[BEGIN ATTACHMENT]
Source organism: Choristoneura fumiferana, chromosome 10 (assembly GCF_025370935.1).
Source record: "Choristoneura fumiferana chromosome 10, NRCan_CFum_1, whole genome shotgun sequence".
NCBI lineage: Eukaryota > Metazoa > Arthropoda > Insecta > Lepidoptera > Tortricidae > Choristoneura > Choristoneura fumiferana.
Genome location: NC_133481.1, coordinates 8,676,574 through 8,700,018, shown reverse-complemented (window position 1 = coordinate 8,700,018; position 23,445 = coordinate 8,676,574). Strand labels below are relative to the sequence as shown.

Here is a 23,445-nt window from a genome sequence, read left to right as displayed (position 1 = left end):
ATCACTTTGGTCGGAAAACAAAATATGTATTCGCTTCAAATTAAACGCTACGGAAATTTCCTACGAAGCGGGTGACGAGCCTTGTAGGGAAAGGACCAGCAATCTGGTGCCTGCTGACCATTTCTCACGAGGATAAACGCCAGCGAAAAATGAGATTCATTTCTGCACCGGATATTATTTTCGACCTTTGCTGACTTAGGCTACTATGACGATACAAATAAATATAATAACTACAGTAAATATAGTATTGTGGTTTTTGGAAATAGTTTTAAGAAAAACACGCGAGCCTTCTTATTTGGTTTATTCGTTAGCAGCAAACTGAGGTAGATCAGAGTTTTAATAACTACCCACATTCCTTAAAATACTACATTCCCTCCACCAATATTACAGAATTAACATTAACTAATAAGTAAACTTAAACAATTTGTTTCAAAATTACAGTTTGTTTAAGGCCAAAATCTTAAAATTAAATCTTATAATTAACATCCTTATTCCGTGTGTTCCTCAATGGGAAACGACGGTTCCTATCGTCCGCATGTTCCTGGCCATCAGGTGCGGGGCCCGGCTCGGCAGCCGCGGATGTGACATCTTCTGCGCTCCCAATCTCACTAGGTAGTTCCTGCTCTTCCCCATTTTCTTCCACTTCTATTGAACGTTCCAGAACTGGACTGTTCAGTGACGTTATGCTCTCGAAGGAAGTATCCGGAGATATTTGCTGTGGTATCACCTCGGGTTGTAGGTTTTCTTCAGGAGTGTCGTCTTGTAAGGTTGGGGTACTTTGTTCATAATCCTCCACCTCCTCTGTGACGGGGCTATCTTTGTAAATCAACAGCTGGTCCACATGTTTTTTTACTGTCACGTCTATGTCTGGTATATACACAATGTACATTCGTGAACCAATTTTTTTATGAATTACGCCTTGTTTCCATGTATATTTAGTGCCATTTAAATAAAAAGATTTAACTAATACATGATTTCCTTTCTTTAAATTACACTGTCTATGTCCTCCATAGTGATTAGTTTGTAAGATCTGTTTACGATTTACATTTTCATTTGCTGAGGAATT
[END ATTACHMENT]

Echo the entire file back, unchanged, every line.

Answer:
Source organism: Choristoneura fumiferana, chromosome 10 (assembly GCF_025370935.1).
Source record: "Choristoneura fumiferana chromosome 10, NRCan_CFum_1, whole genome shotgun sequence".
NCBI lineage: Eukaryota > Metazoa > Arthropoda > Insecta > Lepidoptera > Tortricidae > Choristoneura > Choristoneura fumiferana.
Genome location: NC_133481.1, coordinates 8,676,574 through 8,700,018, shown reverse-complemented (window position 1 = coordinate 8,700,018; position 23,445 = coordinate 8,676,574). Strand labels below are relative to the sequence as shown.

Here is a 23,445-nt window from a genome sequence, read left to right as displayed (position 1 = left end):
ATCACTTTGGTCGGAAAACAAAATATGTATTCGCTTCAAATTAAACGCTACGGAAATTTCCTACGAAGCGGGTGACGAGCCTTGTAGGGAAAGGACCAGCAATCTGGTGCCTGCTGACCATTTCTCACGAGGATAAACGCCAGCGAAAAATGAGATTCATTTCTGCACCGGATATTATTTTCGACCTTTGCTGACTTAGGCTACTATGACGATACAAATAAATATAATAACTACAGTAAATATAGTATTGTGGTTTTTGGAAATAGTTTTAAGAAAAACACGCGAGCCTTCTTATTTGGTTTATTCGTTAGCAGCAAACTGAGGTAGATCAGAGTTTTAATAACTACCCACATTCCTTAAAATACTACATTCCCTCCACCAATATTACAGAATTAACATTAACTAATAAGTAAACTTAAACAATTTGTTTCAAAATTACAGTTTGTTTAAGGCCAAAATCTTAAAATTAAATCTTATAATTAACATCCTTATTCCGTGTGTTCCTCAATGGGAAACGACGGTTCCTATCGTCCGCATGTTCCTGGCCATCAGGTGCGGGGCCCGGCTCGGCAGCCGCGGATGTGACATCTTCTGCGCTCCCAATCTCACTAGGTAGTTCCTGCTCTTCCCCATTTTCTTCCACTTCTATTGAACGTTCCAGAACTGGACTGTTCAGTGACGTTATGCTCTCGAAGGAAGTATCCGGAGATATTTGCTGTGGTATCACCTCGGGTTGTAGGTTTTCTTCAGGAGTGTCGTCTTGTAAGGTTGGGGTACTTTGTTCATAATCCTCCACCTCCTCTGTGACGGGGCTATCTTTGTAAATCAACAGCTGGTCCACATGTTTTTTTACTGTCACGTCTATGTCTGGTATATACACAATGTACATTCGTGAACCAATTTTTTTATGAATTACGCCTTGTTTCCATGTATATTTAGTGCCATTTAAATAAAAAGATTTAACTAATACATGATTTCCTTTCTTTAAATTACACTGTCTATGTCCTCCATAGTGATTAGTTTGTAAGATCTGTTTACGATTTACATTTTCATTTGCTGAGGAATT